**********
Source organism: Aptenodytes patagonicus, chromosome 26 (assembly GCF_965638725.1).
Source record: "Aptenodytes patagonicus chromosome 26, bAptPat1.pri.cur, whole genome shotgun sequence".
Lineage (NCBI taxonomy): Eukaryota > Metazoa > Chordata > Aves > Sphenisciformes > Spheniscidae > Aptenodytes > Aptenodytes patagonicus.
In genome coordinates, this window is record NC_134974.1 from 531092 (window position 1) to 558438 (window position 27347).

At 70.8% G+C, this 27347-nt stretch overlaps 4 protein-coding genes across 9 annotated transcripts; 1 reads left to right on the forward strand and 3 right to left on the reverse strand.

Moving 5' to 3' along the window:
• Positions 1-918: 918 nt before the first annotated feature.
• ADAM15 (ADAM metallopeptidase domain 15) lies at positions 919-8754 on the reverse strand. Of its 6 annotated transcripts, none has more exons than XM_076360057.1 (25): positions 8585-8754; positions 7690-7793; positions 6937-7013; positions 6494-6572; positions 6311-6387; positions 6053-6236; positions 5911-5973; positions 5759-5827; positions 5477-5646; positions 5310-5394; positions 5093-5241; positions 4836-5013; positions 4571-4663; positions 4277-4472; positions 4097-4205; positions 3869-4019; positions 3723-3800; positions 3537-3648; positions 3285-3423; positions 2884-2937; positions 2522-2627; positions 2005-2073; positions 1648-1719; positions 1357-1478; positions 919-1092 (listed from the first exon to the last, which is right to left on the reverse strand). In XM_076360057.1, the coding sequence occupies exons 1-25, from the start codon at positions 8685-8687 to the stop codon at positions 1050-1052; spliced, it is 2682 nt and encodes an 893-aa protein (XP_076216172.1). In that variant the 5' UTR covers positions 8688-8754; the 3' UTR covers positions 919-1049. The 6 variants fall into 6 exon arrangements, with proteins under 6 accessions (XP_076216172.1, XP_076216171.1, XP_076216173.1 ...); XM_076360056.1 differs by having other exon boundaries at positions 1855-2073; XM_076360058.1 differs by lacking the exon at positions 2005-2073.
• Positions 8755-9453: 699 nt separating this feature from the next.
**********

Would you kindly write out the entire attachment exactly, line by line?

Source organism: Aptenodytes patagonicus, chromosome 26 (assembly GCF_965638725.1).
Source record: "Aptenodytes patagonicus chromosome 26, bAptPat1.pri.cur, whole genome shotgun sequence".
Lineage (NCBI taxonomy): Eukaryota > Metazoa > Chordata > Aves > Sphenisciformes > Spheniscidae > Aptenodytes > Aptenodytes patagonicus.
In genome coordinates, this window is record NC_134974.1 from 531092 (window position 1) to 558438 (window position 27347).

At 70.8% G+C, this 27347-nt stretch overlaps 4 protein-coding genes across 9 annotated transcripts; 1 reads left to right on the forward strand and 3 right to left on the reverse strand.

Moving 5' to 3' along the window:
• Positions 1-918: 918 nt before the first annotated feature.
• ADAM15 (ADAM metallopeptidase domain 15) lies at positions 919-8754 on the reverse strand. Of its 6 annotated transcripts, none has more exons than XM_076360057.1 (25): positions 8585-8754; positions 7690-7793; positions 6937-7013; positions 6494-6572; positions 6311-6387; positions 6053-6236; positions 5911-5973; positions 5759-5827; positions 5477-5646; positions 5310-5394; positions 5093-5241; positions 4836-5013; positions 4571-4663; positions 4277-4472; positions 4097-4205; positions 3869-4019; positions 3723-3800; positions 3537-3648; positions 3285-3423; positions 2884-2937; positions 2522-2627; positions 2005-2073; positions 1648-1719; positions 1357-1478; positions 919-1092 (listed from the first exon to the last, which is right to left on the reverse strand). In XM_076360057.1, the coding sequence occupies exons 1-25, from the start codon at positions 8685-8687 to the stop codon at positions 1050-1052; spliced, it is 2682 nt and encodes an 893-aa protein (XP_076216172.1). In that variant the 5' UTR covers positions 8688-8754; the 3' UTR covers positions 919-1049. The 6 variants fall into 6 exon arrangements, with proteins under 6 accessions (XP_076216172.1, XP_076216171.1, XP_076216173.1 ...); XM_076360056.1 differs by having other exon boundaries at positions 1855-2073; XM_076360058.1 differs by lacking the exon at positions 2005-2073.
• Positions 8755-9453: 699 nt separating this feature from the next.